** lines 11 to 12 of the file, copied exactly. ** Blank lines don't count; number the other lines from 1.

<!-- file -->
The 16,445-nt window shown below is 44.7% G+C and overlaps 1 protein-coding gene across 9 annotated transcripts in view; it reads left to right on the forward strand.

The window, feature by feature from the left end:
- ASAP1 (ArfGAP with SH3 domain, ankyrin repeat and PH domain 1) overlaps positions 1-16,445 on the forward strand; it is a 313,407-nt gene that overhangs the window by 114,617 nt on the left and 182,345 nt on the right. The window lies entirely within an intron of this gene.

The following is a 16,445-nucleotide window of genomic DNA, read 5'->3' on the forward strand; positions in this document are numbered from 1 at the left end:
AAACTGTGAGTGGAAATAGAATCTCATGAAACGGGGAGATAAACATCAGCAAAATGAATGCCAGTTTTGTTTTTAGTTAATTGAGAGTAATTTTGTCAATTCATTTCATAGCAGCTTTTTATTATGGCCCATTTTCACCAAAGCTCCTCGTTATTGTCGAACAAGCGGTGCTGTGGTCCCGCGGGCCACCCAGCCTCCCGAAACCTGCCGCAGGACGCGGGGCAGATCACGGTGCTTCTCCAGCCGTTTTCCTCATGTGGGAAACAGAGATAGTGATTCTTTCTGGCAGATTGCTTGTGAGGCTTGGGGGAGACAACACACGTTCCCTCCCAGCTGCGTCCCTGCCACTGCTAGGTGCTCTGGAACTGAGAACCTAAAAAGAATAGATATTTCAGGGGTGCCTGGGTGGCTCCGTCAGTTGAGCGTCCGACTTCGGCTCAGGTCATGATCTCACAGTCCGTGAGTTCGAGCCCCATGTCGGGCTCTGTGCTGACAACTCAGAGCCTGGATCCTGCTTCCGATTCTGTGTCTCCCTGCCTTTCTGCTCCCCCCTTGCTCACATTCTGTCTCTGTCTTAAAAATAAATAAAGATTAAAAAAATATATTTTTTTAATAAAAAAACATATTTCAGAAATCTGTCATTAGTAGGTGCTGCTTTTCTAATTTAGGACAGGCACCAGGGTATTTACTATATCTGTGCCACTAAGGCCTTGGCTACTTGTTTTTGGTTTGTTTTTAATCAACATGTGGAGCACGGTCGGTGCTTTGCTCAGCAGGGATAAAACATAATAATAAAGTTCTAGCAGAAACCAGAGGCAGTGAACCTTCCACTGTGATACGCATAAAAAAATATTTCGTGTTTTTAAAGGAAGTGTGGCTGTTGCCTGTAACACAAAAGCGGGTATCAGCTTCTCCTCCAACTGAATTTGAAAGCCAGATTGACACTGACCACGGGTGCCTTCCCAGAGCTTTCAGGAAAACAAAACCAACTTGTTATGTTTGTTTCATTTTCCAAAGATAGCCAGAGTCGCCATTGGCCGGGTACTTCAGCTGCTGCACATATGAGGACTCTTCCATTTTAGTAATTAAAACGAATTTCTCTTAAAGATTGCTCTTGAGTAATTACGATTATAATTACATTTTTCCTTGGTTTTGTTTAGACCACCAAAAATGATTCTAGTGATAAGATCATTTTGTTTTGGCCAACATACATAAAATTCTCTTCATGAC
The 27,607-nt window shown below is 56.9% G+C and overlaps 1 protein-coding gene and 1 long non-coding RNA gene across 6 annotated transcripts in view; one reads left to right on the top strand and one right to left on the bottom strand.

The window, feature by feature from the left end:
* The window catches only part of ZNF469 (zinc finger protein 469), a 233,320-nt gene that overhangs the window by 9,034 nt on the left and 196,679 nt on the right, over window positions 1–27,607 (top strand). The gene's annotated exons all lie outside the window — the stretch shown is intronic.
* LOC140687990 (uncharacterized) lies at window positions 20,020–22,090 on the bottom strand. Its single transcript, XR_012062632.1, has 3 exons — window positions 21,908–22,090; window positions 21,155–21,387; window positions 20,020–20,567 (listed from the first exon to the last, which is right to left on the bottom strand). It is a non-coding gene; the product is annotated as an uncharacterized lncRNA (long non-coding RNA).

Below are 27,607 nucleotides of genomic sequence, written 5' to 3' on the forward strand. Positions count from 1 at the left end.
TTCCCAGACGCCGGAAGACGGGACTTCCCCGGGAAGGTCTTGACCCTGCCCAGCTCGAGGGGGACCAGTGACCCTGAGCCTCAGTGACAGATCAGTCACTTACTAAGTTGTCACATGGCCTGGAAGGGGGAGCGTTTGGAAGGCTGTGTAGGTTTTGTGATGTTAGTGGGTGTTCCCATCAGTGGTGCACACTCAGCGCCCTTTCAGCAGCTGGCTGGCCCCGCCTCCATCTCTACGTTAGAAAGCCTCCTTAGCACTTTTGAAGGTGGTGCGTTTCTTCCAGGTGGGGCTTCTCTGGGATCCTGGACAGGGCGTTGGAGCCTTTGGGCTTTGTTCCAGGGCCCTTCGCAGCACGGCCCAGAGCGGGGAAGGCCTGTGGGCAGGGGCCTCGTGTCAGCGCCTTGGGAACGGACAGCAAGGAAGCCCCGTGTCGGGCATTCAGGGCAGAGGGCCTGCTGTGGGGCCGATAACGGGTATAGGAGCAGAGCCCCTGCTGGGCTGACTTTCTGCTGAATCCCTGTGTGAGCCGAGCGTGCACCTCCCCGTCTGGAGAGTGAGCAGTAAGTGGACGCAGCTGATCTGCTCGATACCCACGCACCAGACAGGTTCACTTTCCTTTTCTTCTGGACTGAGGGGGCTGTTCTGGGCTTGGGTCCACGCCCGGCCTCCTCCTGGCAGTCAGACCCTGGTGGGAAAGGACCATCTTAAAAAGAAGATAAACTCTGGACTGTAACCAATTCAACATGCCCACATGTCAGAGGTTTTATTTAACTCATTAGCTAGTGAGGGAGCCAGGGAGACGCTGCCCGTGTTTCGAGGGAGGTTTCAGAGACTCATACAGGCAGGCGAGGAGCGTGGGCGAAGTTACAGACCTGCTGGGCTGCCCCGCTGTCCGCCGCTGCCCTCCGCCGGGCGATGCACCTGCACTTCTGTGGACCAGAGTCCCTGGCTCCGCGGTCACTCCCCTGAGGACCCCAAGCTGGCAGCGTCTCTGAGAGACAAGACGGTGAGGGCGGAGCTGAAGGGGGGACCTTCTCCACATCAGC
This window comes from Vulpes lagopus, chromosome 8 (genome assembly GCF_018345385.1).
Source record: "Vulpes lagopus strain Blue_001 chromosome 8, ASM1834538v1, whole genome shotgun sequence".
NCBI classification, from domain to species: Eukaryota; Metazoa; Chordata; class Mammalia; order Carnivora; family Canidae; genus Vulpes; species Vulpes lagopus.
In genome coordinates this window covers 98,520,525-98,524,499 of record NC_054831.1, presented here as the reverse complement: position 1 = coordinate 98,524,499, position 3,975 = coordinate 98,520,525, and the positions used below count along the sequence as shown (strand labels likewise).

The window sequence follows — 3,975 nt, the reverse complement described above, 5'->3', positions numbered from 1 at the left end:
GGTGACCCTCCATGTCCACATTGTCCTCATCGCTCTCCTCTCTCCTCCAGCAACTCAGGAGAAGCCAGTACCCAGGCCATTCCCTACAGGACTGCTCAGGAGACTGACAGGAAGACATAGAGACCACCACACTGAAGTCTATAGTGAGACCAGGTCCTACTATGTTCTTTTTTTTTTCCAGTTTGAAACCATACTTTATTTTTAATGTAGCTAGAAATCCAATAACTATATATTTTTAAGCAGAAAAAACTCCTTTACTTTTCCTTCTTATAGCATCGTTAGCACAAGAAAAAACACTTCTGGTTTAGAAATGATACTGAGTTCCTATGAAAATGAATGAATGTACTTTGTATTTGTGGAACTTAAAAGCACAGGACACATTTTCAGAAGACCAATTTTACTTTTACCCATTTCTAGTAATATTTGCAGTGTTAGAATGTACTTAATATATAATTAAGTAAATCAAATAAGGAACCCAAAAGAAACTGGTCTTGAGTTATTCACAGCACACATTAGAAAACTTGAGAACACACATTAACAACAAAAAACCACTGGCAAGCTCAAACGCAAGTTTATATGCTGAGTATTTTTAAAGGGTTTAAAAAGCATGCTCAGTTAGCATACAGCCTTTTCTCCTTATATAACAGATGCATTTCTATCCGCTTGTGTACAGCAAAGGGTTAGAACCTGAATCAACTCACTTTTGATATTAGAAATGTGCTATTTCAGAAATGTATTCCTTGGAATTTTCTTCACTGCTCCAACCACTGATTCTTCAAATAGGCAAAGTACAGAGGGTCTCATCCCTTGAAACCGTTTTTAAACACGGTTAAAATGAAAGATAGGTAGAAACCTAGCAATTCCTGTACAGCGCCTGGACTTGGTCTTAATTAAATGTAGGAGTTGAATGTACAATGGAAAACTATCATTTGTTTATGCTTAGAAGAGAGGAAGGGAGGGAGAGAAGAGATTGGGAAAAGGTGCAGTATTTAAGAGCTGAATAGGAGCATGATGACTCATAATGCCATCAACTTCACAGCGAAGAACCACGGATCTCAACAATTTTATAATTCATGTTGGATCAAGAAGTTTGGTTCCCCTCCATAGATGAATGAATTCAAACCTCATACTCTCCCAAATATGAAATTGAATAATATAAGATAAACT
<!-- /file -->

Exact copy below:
TTCCCAGACGCCGGAAGACGGGACTTCCCCGGGAAGGTCTTGACCCTGCCCAGCTCGAGGGGGACCAGTGACCCTGAGCCTCAGTGACAGATCAGTCACTTACTAAGTTGTCACATGGCCTGGAAGGGGGAGCGTTTGGAAGGCTGTGTAGGTTTTGTGATGTTAGTGGGTGTTCCCATCAGTGGTGCACACTCAGCGCCCTTTCAGCAGCTGGCTGGCCCCGCCTCCATCTCTACGTTAGAAAGCCTCCTTAGCACTTTTGAAGGTGGTGCGTTTCTTCCAGGTGGGGCTTCTCTGGGATCCTGGACAGGGCGTTGGAGCCTTTGGGCTTTGTTCCAGGGCCCTTCGCAGCACGGCCCAGAGCGGGGAAGGCCTGTGGGCAGGGGCCTCGTGTCAGCGCCTTGGGAACGGACAGCAAGGAAGCCCCGTGTCGGGCATTCAGGGCAGAGGGCCTGCTGTGGGGCCGATAACGGGTATAGGAGCAGAGCCCCTGCTGGGCTGACTTTCTGCTGAATCCCTGTGTGAGCCGAGCGTGCACCTCCCCGTCTGGAGAGTGAGCAGTAAGTGGACGCAGCTGATCTGCTCGATACCCACGCACCAGACAGGTTCACTTTCCTTTTCTTCTGGACTGAGGGGGCTGTTCTGGGCTTGGGTCCACGCCCGGCCTCCTCCTGGCAGTCAGACCCTGGTGGGAAAGGACCATCTTAAAAAGAAGATAAACTCTGGACTGTAACCAATTCAACATGCCCACATGTCAGAGGTTTTATTTAACTCATTAGCTAGTGAGGGAGCCAGGGAGACGCTGCCCGTGTTTCGAGGGAGGTTTCAGAGACTCATACAGGCAGGCGAGGAGCGTGGGCGAAGTTACAGACCTGCTGGGCTGCCCCGCTGTCCGCCGCTGCCCTCCGCCGGGCGATGCACCTGCACTTCTGTGGACCAGAGTCCCTGGCTCCGCGGTCACTCCCCTGAGGACCCCAAGCTGGCAGCGTCTCTGAGAGACAAGACGGTGAGGGCGGAGCTGAAGGGGGGACCTTCTCCACATCAGC
This window comes from Vulpes lagopus, chromosome 8 (genome assembly GCF_018345385.1).